KZ breathed more slowly. “Chain link fence. Got caught going over but someone was chasing me and listen–Sal, he’s not coming.”
“So you said. Why are you a mess of nerves and sweat?” She tried to not breathe deeply; KZ had been unwashed a long time and the kitchen was stuffy. She didn’t want to think too hard about Sal but something was bad.
“Sit down, okay?” The girl shook but was firm in tone.
Marlene took the other blue chair and sat. She felt dizzy, as if she had about missed a seat on a moving train, and her shoulder hit the wall.
“He’s gone. G-O-N-E.”
“What? Not true! KZ, stop with the stories!”
KZ’s eyes were open for once. Marlene almost shrank in alarm though they were nice enough, just shy of pretty eyes. Maybe it was the darkness, her being able to see without being readily seen, or maybe she called on her other senses to direct her more. But now those distrustful orbs were round and golden brown in the 60 watt light fixture above Marlene’s kitchen sink.
“They got him.”
“Who got him, what d’ya mean?” She grabbed the tea-toweled hand, released it when KZ winced, then flattened her own hands on the table.
“I dunno, maybe it was cops, undercover. Somebody said so, it was so fast, guns, shouting like when dad was taken, mom shot four times, so much noise everywhere and blood, you can’t believe it’s happening so when Sal was down on the porch like that, face mashed on the floor and then they handcuffed him and guns out, it had to be cops, right, or gangsters, right? And he’ll die or worse—”
“KZ! KZ, KZ, shhh. Breathe, breathe like a yogi, breathe now.”
“–then there were two more guys shooting and I took off because they saw me I was flying you know there was fence back the house and I climbed it hand caught or they’d catch me and then it would it would it wouldn’t it, right? Or if–”
Marlene got up and kneeled before the girl. She grasped her shoulders and shook her gently in slow motion, KZ tumbling forward and backward in her grip, those terrible words ebbing until they were a dribble and all the fear let go and she got quieter so that the room of silence stopped them at one still point, breathless.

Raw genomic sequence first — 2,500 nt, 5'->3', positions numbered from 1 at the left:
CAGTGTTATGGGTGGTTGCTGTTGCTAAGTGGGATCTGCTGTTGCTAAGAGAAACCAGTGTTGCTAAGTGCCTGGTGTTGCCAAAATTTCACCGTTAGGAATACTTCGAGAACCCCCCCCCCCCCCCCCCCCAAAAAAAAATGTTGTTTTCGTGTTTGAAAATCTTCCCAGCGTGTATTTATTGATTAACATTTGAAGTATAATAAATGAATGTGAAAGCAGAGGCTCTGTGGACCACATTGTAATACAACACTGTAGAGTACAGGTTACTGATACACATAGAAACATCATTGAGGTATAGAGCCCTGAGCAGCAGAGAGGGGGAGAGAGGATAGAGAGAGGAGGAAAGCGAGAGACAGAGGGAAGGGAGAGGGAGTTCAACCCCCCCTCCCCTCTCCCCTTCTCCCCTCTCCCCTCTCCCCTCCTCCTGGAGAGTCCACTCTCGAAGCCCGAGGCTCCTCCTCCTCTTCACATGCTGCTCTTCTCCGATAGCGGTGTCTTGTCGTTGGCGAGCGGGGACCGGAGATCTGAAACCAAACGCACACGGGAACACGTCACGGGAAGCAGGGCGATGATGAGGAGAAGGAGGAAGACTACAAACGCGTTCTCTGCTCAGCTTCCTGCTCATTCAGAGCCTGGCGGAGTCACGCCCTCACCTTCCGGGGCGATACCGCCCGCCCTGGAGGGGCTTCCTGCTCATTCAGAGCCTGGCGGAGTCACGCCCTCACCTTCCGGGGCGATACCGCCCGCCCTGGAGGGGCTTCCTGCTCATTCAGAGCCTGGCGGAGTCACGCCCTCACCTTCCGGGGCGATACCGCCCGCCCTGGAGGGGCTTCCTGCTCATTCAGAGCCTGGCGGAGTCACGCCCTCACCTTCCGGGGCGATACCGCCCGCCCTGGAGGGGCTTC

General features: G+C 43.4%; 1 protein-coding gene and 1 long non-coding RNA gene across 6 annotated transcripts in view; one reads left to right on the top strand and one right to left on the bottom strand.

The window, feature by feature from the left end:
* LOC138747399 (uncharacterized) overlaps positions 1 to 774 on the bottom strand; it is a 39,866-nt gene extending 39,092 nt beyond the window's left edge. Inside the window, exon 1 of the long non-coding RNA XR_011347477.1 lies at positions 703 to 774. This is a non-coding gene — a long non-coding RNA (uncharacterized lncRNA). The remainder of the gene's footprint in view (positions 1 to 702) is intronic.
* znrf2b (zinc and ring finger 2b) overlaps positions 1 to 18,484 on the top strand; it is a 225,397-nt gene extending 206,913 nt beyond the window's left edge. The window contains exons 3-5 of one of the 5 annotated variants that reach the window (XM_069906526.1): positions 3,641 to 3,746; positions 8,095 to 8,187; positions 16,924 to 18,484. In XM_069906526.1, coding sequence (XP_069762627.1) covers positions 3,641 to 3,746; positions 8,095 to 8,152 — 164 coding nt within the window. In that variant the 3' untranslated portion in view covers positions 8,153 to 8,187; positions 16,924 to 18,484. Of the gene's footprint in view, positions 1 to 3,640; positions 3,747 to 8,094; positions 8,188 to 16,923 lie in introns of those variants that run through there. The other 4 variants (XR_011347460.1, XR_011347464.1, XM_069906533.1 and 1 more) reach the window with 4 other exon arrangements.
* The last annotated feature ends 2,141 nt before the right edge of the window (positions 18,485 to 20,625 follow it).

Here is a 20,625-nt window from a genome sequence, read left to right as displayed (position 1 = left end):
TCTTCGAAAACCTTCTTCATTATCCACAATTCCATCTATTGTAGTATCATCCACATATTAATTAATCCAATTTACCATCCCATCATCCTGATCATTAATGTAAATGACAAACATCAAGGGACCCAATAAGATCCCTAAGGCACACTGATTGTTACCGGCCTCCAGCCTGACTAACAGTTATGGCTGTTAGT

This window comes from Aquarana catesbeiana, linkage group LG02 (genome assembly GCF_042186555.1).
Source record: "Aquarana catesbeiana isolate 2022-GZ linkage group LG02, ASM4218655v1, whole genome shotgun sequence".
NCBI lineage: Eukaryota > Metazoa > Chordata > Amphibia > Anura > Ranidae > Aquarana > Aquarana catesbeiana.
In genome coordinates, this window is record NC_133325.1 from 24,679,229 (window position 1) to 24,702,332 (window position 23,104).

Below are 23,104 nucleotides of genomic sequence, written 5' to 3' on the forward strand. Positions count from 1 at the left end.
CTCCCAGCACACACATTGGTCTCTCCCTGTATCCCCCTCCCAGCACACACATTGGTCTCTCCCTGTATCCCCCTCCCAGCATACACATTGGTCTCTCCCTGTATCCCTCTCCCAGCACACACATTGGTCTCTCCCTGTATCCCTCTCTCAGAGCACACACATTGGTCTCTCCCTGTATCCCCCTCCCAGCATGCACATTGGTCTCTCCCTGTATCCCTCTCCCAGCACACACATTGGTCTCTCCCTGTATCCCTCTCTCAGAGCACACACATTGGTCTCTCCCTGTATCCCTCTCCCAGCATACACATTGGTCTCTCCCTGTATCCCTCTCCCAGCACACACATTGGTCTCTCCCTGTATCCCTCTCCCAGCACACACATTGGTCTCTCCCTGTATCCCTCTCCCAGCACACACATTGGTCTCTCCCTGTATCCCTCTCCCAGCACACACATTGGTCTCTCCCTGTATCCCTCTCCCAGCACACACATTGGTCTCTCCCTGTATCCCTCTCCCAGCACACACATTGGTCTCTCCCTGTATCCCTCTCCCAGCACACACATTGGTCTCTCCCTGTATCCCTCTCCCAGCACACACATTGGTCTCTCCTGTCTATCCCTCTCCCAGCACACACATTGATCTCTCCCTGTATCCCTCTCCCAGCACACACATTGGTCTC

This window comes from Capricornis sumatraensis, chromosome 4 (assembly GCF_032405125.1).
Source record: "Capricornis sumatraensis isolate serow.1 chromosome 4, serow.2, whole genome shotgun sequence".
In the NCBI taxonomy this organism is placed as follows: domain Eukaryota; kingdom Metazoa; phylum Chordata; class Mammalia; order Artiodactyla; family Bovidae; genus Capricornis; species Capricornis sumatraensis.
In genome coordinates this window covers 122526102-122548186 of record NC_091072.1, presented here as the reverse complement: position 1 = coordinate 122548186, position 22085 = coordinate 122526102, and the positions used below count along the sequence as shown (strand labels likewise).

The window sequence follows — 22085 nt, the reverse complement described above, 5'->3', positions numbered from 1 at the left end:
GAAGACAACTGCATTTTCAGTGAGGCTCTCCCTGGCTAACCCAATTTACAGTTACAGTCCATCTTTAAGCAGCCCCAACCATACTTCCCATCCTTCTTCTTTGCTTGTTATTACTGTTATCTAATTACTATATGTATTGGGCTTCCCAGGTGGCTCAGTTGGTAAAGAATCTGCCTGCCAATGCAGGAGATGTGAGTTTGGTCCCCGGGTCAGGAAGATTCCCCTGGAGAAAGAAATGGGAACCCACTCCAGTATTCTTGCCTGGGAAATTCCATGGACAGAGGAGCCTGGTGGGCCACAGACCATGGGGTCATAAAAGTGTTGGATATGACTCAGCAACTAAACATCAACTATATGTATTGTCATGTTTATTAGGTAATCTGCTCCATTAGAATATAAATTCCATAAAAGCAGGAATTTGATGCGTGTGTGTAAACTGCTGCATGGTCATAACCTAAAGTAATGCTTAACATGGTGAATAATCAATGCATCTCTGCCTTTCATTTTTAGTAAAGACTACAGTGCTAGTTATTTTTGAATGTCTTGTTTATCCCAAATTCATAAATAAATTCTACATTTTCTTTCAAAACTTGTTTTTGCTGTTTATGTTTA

The were like that awhile, Marlene and KZ hunched now on the floor, moths beating their perfect wings against her screen door, the alley empty of all but the rats and a few angry fierce cats and a barking dog that cried out in pain eventually just once, and Sal going down for life or forever. It was more than Marlene could bear but she bore it. She held on and KZ held on back until they finally got up and sat on the tattered love seat in the shadow-shrouded living room.
After awhile Marlene reached over and touched KZ’s toweled hand. “Want a hot bath?”
KZ blinked at her as if she now realized who she was, where they were. She looked around. Nodded so imperceptibly that Marlene had to look her in the eye for the okay.
KZ sat on the toilet lid, knees to chin, waited as Marlene turned on steaming water and poured in a cupful of bubbly soap. Then a few clean things were gathered for the girl.
“Soak it all off. I’ll be waiting. We’ll drink sodas and eat cheese and saltines and watch tv. My couch can be yours for now.”
When the door closed, KZ peeled off filthy clothing, then stepped in with each tentative foot. She lowered herself beneath wavelets of sweet frothy water, face turned up to twinkling white Christmas lights that ringed the walls. She wept and wept without a sound and her mind turned sheer blue as mountain skies, her dad and mom and grandfather stepping forward to gather her and hold her, hold her fast.